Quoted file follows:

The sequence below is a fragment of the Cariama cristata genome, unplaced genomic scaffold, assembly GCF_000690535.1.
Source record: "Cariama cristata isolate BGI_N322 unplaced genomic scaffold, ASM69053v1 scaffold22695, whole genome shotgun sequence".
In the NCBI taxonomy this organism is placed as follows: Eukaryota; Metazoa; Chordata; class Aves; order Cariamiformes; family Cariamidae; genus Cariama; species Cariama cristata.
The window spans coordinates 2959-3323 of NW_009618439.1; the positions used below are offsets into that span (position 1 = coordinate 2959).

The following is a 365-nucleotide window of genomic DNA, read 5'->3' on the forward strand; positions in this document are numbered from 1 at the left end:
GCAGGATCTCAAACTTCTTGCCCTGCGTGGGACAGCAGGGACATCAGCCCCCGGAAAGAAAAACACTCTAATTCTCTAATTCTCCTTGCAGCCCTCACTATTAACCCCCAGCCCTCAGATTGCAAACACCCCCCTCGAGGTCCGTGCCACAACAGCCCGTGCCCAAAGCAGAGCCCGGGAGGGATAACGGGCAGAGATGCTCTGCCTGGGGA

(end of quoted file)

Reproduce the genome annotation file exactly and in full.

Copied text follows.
The sequence below is a fragment of the Cariama cristata genome, unplaced genomic scaffold, assembly GCF_000690535.1.
Source record: "Cariama cristata isolate BGI_N322 unplaced genomic scaffold, ASM69053v1 scaffold22695, whole genome shotgun sequence".
In the NCBI taxonomy this organism is placed as follows: Eukaryota; Metazoa; Chordata; class Aves; order Cariamiformes; family Cariamidae; genus Cariama; species Cariama cristata.
The window spans coordinates 2959-3323 of NW_009618439.1; the positions used below are offsets into that span (position 1 = coordinate 2959).

The following is a 365-nucleotide window of genomic DNA, read 5'->3' on the forward strand; positions in this document are numbered from 1 at the left end:
GCAGGATCTCAAACTTCTTGCCCTGCGTGGGACAGCAGGGACATCAGCCCCCGGAAAGAAAAACACTCTAATTCTCTAATTCTCCTTGCAGCCCTCACTATTAACCCCCAGCCCTCAGATTGCAAACACCCCCCTCGAGGTCCGTGCCACAACAGCCCGTGCCCAAAGCAGAGCCCGGGAGGGATAACGGGCAGAGATGCTCTGCCTGGGGA